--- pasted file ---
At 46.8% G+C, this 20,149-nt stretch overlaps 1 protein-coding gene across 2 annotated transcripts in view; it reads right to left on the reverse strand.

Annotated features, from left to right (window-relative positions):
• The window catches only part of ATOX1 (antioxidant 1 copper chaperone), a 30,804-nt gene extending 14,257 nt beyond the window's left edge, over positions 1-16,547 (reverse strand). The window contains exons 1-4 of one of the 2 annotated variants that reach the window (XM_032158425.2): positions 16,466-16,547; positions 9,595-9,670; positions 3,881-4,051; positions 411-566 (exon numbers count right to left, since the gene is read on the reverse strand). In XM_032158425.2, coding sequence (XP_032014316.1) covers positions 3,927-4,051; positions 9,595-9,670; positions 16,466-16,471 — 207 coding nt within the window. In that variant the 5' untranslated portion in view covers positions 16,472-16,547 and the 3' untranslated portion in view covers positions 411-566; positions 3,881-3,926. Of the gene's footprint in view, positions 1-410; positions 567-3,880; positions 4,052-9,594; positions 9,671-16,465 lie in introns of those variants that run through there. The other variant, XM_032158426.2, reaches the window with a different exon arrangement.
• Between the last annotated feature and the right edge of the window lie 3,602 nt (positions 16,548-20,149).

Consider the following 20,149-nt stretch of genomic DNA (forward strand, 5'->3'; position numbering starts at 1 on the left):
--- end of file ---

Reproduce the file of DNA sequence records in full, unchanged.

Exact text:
At 46.8% G+C, this 20,149-nt stretch overlaps 1 protein-coding gene across 2 annotated transcripts in view; it reads right to left on the reverse strand.

Annotated features, from left to right (window-relative positions):
• The window catches only part of ATOX1 (antioxidant 1 copper chaperone), a 30,804-nt gene extending 14,257 nt beyond the window's left edge, over positions 1-16,547 (reverse strand). The window contains exons 1-4 of one of the 2 annotated variants that reach the window (XM_032158425.2): positions 16,466-16,547; positions 9,595-9,670; positions 3,881-4,051; positions 411-566 (exon numbers count right to left, since the gene is read on the reverse strand). In XM_032158425.2, coding sequence (XP_032014316.1) covers positions 3,927-4,051; positions 9,595-9,670; positions 16,466-16,471 — 207 coding nt within the window. In that variant the 5' untranslated portion in view covers positions 16,472-16,547 and the 3' untranslated portion in view covers positions 411-566; positions 3,881-3,926. Of the gene's footprint in view, positions 1-410; positions 567-3,880; positions 4,052-9,594; positions 9,671-16,465 lie in introns of those variants that run through there. The other variant, XM_032158426.2, reaches the window with a different exon arrangement.
• Between the last annotated feature and the right edge of the window lie 3,602 nt (positions 16,548-20,149).

Consider the following 20,149-nt stretch of genomic DNA (forward strand, 5'->3'; position numbering starts at 1 on the left):